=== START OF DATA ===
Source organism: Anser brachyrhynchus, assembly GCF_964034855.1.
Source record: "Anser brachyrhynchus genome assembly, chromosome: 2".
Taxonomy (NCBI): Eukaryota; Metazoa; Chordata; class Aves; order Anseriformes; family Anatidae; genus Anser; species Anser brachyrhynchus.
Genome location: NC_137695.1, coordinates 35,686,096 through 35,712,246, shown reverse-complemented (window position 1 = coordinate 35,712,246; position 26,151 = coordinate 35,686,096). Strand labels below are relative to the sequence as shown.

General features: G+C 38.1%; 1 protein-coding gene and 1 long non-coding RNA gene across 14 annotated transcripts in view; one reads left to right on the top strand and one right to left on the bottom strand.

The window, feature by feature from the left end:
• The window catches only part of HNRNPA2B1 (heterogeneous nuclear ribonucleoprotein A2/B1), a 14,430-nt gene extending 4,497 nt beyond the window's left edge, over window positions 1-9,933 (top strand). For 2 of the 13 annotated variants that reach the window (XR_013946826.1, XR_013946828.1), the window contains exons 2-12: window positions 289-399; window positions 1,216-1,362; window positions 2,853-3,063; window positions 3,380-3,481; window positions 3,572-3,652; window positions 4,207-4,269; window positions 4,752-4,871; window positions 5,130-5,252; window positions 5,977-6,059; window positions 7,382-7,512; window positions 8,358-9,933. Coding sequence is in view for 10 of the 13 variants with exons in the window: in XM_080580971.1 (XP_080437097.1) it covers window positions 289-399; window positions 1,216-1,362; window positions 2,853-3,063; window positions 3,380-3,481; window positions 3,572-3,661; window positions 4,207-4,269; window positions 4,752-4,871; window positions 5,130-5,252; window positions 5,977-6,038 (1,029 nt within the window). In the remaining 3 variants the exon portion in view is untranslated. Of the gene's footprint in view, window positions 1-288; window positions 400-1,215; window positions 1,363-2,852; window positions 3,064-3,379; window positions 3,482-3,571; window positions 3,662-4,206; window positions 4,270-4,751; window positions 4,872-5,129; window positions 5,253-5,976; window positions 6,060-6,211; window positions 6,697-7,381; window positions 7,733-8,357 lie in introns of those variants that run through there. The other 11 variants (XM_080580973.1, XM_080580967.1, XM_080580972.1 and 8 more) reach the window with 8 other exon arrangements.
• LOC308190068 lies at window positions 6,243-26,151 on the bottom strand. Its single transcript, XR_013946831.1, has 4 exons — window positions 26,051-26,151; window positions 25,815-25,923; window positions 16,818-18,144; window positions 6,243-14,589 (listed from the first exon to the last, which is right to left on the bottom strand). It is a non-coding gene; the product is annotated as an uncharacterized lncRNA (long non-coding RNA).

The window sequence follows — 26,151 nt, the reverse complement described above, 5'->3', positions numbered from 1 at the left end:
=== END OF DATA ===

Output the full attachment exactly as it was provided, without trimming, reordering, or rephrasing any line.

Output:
Source organism: Anser brachyrhynchus, assembly GCF_964034855.1.
Source record: "Anser brachyrhynchus genome assembly, chromosome: 2".
Taxonomy (NCBI): Eukaryota; Metazoa; Chordata; class Aves; order Anseriformes; family Anatidae; genus Anser; species Anser brachyrhynchus.
Genome location: NC_137695.1, coordinates 35,686,096 through 35,712,246, shown reverse-complemented (window position 1 = coordinate 35,712,246; position 26,151 = coordinate 35,686,096). Strand labels below are relative to the sequence as shown.

General features: G+C 38.1%; 1 protein-coding gene and 1 long non-coding RNA gene across 14 annotated transcripts in view; one reads left to right on the top strand and one right to left on the bottom strand.

The window, feature by feature from the left end:
• The window catches only part of HNRNPA2B1 (heterogeneous nuclear ribonucleoprotein A2/B1), a 14,430-nt gene extending 4,497 nt beyond the window's left edge, over window positions 1-9,933 (top strand). For 2 of the 13 annotated variants that reach the window (XR_013946826.1, XR_013946828.1), the window contains exons 2-12: window positions 289-399; window positions 1,216-1,362; window positions 2,853-3,063; window positions 3,380-3,481; window positions 3,572-3,652; window positions 4,207-4,269; window positions 4,752-4,871; window positions 5,130-5,252; window positions 5,977-6,059; window positions 7,382-7,512; window positions 8,358-9,933. Coding sequence is in view for 10 of the 13 variants with exons in the window: in XM_080580971.1 (XP_080437097.1) it covers window positions 289-399; window positions 1,216-1,362; window positions 2,853-3,063; window positions 3,380-3,481; window positions 3,572-3,661; window positions 4,207-4,269; window positions 4,752-4,871; window positions 5,130-5,252; window positions 5,977-6,038 (1,029 nt within the window). In the remaining 3 variants the exon portion in view is untranslated. Of the gene's footprint in view, window positions 1-288; window positions 400-1,215; window positions 1,363-2,852; window positions 3,064-3,379; window positions 3,482-3,571; window positions 3,662-4,206; window positions 4,270-4,751; window positions 4,872-5,129; window positions 5,253-5,976; window positions 6,060-6,211; window positions 6,697-7,381; window positions 7,733-8,357 lie in introns of those variants that run through there. The other 11 variants (XM_080580973.1, XM_080580967.1, XM_080580972.1 and 8 more) reach the window with 8 other exon arrangements.
• LOC308190068 lies at window positions 6,243-26,151 on the bottom strand. Its single transcript, XR_013946831.1, has 4 exons — window positions 26,051-26,151; window positions 25,815-25,923; window positions 16,818-18,144; window positions 6,243-14,589 (listed from the first exon to the last, which is right to left on the bottom strand). It is a non-coding gene; the product is annotated as an uncharacterized lncRNA (long non-coding RNA).

The window sequence follows — 26,151 nt, the reverse complement described above, 5'->3', positions numbered from 1 at the left end: